Edgar Arceneaux was born in Los Angeles in 1972. He investigates historical patterns through drawings, installations, and multimedia events, such as the reenactment of Ben Vereen’s tragically misunderstood blackface performance at Ronald Reagan’s 1981 Inaugural Gala. In the artist’s work, linear logic is abandoned in favor of wordplay and visual associations, revealing how language, technology, and systems of ordering produce reality as much as describe them. Seemingly disparate elements—such as science fiction, civil rights era speeches, techno music, and the crumbling architecture of Detroit—find a new synchronicity in the artist’s hands, ultimately pointing to larger historical forces such as the rise of the surveillance state.
Arceneaux’s installations have taken the form of labyrinths, libraries, multi-channel videos, and drawn landscapes that change over the course of an exhibition, only ever offering a partial view of the whole at any given moment. This fragmentation extends to the artist’s use of historical research in his work, such as FBI documents concerning civil rights leader Martin Luther King, Jr., where redacted passages are presented on mirrors that reflect the viewer’s curious gaze.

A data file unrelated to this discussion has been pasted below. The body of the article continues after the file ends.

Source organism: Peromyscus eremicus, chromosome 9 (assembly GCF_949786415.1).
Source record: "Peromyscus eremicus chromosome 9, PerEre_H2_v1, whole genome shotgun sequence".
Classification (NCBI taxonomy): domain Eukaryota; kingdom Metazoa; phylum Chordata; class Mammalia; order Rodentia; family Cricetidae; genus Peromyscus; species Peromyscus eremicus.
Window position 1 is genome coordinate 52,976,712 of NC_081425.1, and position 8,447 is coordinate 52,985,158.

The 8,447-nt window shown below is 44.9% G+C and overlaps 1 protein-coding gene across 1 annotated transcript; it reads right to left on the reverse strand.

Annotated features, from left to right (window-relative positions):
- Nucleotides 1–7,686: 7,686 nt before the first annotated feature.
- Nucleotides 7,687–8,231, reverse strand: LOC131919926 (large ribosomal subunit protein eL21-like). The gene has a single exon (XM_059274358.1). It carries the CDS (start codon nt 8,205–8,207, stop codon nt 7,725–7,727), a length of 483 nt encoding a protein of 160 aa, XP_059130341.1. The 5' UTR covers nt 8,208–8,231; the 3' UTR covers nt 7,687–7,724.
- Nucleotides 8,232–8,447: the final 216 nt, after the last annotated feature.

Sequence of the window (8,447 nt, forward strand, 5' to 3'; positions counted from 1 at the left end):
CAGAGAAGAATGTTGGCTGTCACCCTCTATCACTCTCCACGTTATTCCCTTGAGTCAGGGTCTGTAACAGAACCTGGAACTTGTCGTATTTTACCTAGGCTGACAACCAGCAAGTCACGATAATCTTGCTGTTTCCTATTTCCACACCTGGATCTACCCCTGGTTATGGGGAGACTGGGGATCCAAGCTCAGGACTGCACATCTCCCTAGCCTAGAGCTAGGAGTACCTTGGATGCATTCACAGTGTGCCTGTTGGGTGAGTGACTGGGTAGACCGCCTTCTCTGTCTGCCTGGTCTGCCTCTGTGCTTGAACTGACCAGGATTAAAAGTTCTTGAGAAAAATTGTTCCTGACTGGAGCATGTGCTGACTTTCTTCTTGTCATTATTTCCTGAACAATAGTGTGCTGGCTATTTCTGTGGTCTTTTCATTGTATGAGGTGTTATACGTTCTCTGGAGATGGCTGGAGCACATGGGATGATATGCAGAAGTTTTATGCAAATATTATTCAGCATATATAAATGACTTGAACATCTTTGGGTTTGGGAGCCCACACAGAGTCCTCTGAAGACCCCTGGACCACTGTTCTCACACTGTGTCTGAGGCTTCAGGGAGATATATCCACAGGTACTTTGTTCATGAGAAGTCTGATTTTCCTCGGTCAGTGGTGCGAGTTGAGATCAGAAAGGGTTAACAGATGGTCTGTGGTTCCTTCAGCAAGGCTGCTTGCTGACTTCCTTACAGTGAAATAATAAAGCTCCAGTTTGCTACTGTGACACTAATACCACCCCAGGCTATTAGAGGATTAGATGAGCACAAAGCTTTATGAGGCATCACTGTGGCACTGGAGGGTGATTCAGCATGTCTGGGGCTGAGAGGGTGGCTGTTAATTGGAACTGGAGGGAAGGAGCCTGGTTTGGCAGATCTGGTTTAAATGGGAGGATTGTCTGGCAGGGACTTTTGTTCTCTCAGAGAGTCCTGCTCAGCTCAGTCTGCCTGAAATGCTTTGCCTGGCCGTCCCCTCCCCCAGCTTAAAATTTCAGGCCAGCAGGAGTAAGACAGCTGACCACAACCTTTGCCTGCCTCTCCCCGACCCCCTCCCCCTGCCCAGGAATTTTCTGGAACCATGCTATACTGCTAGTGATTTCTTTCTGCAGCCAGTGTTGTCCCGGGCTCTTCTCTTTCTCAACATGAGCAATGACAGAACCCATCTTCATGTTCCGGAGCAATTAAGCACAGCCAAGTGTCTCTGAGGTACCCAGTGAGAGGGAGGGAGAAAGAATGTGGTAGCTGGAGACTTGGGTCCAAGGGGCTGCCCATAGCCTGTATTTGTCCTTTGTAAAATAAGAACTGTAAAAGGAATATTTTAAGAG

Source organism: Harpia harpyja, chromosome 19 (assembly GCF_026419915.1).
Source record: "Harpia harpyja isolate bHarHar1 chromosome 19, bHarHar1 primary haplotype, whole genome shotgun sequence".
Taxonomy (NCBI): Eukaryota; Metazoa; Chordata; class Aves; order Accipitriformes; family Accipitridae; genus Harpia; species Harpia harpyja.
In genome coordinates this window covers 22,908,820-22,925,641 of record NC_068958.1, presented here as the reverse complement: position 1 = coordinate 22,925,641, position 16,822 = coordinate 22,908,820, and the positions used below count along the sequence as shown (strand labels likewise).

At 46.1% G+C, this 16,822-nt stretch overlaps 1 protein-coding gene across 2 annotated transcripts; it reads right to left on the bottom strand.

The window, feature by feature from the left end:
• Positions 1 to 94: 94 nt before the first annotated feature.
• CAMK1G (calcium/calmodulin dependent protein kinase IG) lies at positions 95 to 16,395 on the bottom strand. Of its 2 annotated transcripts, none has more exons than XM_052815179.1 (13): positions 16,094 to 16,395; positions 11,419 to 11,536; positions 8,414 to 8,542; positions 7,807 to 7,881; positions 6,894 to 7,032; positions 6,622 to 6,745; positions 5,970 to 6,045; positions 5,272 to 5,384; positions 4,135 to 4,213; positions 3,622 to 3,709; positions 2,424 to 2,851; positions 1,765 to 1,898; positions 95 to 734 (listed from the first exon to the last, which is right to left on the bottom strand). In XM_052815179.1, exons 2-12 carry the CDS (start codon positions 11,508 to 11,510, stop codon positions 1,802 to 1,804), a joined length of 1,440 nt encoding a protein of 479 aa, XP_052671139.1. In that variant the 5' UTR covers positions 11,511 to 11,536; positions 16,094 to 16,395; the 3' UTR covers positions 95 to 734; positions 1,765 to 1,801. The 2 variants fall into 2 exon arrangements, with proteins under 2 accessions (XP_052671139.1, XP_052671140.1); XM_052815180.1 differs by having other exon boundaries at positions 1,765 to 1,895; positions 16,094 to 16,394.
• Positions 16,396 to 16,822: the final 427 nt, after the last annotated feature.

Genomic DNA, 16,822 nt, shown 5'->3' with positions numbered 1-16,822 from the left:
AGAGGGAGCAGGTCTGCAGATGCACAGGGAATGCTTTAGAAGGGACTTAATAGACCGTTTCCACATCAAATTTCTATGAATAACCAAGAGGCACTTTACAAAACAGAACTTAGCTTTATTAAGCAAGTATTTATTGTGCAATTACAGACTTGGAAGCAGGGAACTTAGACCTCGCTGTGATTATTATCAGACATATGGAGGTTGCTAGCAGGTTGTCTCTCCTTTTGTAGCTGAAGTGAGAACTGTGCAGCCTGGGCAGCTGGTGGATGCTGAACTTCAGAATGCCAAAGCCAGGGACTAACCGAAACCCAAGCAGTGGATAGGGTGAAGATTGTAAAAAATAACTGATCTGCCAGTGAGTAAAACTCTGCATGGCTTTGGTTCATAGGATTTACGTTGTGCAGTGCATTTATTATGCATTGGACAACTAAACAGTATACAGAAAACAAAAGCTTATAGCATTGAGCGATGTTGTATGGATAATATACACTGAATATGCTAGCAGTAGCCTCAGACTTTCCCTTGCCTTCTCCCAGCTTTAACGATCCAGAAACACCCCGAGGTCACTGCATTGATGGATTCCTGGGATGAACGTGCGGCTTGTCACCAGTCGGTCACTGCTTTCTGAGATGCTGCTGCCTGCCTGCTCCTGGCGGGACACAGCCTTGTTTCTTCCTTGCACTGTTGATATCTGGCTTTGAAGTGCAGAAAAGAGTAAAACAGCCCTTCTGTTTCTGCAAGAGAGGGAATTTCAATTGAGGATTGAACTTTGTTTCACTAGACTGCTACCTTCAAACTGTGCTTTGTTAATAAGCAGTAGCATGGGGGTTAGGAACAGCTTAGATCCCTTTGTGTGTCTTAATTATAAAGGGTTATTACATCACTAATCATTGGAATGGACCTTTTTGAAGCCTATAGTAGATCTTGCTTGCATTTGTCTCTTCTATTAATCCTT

Edgar Arceneaux attended the California Institute of the Arts (MFA, 2001), Fachhochschule Aachen (2000), the Skowhegan School of Painting and Sculpture (1999), and Art Center College of Design (BFA, 1996). Arceneaux’s awards and residencies include the Malcolm McLaren Award from Performa (2015), Rauschenberg Residency (2013), United States Artists Fellowship (2007), ArtPace Residency (2006), Joyce Award (2005), and a Creative Capital Grant (2005). Arceneaux has had major exhibitions at MIT LIST Center for Contemporary Art (2016); Performa (2015); Biennale de Montreal (2014); Shanghai Biennale (2014); MoCA Detroit (2011); Bienal de São Paulo (2011); and the Whitney Biennial (2008). Arceneaux lives and works in Pasadena, CA, USA.
News & Events
A look at this week’s art news, including the exhibition “Art in the Age of the Internet” at the ICA Boston which explores how the internet has shaped contemporary culture and artistic production.